Sensory brain areas typically reduce their activity when we speak, allowing us to differentiate our own from someone else’s speech. Similarly, the amplitude of the N100 component of the EEG event-related potential in response to own speech is smaller than for passive listening to own or someone else’s speech. This amplitude suppression effect seems to be altered in voice hearers, which in turn could result in source misattribution (e.g., self-produced voice attributed to an external source). Emotion in speech can have a comparable effect, altering not only self-voice processing but also differentiation of the quality of auditory hallucinations in clinical and non-clinical voice hearers. For example, unlike in non-clinical voice hearers, auditory hallucinations in clinical voice hearers are usually derogatory in content and negatively affect daily functioning. Recent research strongly suggests that clinical and non-clinical voice hearers lie on a continuum ranging from low to high hallucinatory proneness. Based on this notion, the present study used EEG to investigate the effects of manipulations of self-voice quality in self-generated and passively listened-to self-voice as a function of hallucinatory proneness (HP) in healthy young adults. This is the first EEG study that examined the interplay of sensory suppression, emotion, and HP in a non-clinical population. Methods Participants varying in HP (according to the Launay Slade Hallucination Scale) participated in a standardized button-press task to elicit their own voice (compared to passively listening to it) in which the self-voice changed stepwise from fully neutral to fully emotional. The experimental task comprised three conditions: motor-to-auditory (MA), where the button-press generated the voice, auditory only (AO), where the voice was presented without the button press, and motor only (MO-a control condition to remove the motor related artifacts from the MA condition), where the button press did not generate the voice. Neutral and angry self-voice (single syllable ‘ah’ and ‘oh’ vocalizations of 500 ms duration) were recorded for each participant before the EEG acquisition. These voices were morphed to generate a neutral to angry continuum consisting of five stimuli ranging from fully neutral to fully angry: 100% neutral, 60-40% neutral-angry, 50-50% neutral-angry and 40–60% neutral-angry and 100% angry. Results Preliminary results with 17 participants show a significant effect of emotional self-voice quality on N1 suppression effect, with a larger suppression effect for the 100% angry as compared to 100% neutral self-voice. On the other hand, 60-40% neutral-angry, 50-50% neutral-angry and 40–60% neutral-angry self-voice show an enhancement effect. Furthermore, the results show a significant interaction of HP and voice quality on N1 suppression effect such that high HP showed no N1 suppression effect for the 100% neutral self-voice and an enhanced N1 effect when emotional quality of the self-voice increased. Discussion These data suggest that participants perceive the manipulations in the self-voice quality such that they recognize their own fully neutral and angry voice depicted by N100 suppression effect. Similarly, an N100 enhancement effect for 50-50% neutral-angry voice suggest that it is perceived as the most uncertain or peculiar of all the stimuli. Further, low and high HP show difference in N100 suppression effect for different voices, suggesting that HP may alter self-voice processing and these alterations are enhanced for emotional self-voice. This further supports the fact that abnormal perceptual experiences in voice hearers are higher when auditory hallucinations are emotional in nature.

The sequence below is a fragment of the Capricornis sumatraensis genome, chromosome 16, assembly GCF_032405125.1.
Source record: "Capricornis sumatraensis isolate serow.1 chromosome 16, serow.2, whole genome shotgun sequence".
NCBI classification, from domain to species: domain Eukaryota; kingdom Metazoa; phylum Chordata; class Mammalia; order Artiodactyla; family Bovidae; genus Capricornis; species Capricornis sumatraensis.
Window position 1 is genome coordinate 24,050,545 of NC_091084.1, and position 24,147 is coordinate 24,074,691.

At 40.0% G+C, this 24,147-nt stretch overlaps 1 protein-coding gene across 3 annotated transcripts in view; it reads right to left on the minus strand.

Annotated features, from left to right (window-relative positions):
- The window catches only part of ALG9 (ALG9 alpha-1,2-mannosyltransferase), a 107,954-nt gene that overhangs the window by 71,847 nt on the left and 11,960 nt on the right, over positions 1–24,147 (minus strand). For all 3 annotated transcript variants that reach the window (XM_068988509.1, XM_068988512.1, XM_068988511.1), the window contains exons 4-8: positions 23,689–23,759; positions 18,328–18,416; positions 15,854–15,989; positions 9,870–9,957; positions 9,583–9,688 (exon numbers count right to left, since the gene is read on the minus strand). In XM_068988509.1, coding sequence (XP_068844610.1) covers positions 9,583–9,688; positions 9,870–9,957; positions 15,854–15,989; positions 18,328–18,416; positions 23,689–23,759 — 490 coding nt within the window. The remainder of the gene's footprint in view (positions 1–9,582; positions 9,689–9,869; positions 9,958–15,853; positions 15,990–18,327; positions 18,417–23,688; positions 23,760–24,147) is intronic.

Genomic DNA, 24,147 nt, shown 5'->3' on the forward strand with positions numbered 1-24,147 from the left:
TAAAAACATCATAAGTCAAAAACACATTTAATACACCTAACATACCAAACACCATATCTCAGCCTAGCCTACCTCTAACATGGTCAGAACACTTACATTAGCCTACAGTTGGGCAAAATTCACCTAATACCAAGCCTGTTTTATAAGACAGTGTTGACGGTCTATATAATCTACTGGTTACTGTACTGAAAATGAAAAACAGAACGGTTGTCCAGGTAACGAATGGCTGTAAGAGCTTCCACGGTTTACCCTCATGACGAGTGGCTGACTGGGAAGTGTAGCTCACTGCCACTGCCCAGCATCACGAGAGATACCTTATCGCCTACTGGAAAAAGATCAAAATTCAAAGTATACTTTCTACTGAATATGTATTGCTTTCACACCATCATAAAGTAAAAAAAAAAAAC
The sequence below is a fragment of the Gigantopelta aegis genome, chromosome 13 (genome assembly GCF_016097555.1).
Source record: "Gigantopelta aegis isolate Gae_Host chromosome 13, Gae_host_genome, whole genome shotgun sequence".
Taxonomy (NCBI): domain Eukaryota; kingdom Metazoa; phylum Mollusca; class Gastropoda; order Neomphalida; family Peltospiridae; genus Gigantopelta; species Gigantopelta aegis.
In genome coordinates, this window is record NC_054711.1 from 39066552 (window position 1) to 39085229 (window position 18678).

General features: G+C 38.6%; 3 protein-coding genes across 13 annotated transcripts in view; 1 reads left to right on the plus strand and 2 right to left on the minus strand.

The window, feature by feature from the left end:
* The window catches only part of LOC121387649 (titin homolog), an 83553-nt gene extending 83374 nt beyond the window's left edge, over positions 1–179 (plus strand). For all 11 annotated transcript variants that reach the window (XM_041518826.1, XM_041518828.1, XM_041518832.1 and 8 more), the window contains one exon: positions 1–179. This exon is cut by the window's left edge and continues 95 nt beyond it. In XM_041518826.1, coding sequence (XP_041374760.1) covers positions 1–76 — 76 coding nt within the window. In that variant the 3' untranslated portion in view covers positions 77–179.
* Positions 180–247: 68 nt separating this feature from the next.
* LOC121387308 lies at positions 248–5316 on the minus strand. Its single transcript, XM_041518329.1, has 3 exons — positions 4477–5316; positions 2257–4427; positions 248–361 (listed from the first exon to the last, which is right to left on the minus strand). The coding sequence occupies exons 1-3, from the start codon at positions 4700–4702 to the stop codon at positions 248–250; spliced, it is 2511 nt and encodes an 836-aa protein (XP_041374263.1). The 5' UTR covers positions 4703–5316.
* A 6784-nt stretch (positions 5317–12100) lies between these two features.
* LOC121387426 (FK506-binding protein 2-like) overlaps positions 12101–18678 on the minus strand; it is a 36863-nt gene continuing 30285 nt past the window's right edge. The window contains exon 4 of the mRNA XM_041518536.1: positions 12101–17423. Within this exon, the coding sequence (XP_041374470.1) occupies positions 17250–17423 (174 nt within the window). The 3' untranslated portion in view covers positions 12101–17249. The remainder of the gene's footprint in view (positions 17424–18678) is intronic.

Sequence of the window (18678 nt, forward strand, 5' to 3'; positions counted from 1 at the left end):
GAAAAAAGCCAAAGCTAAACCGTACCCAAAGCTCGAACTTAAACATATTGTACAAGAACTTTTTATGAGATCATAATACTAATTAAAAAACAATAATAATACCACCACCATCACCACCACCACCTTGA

Original languageEnglish
Pages (from-to)S154-S154
Number of pages1
JournalSchizophrenia Bulletin
Publication statusPublished - Apr 2020
EventCongress of the Schizophrenia-International-Research-Society (SRIS) - Florence, Italy
Duration: 4 Apr 20208 Apr 2020


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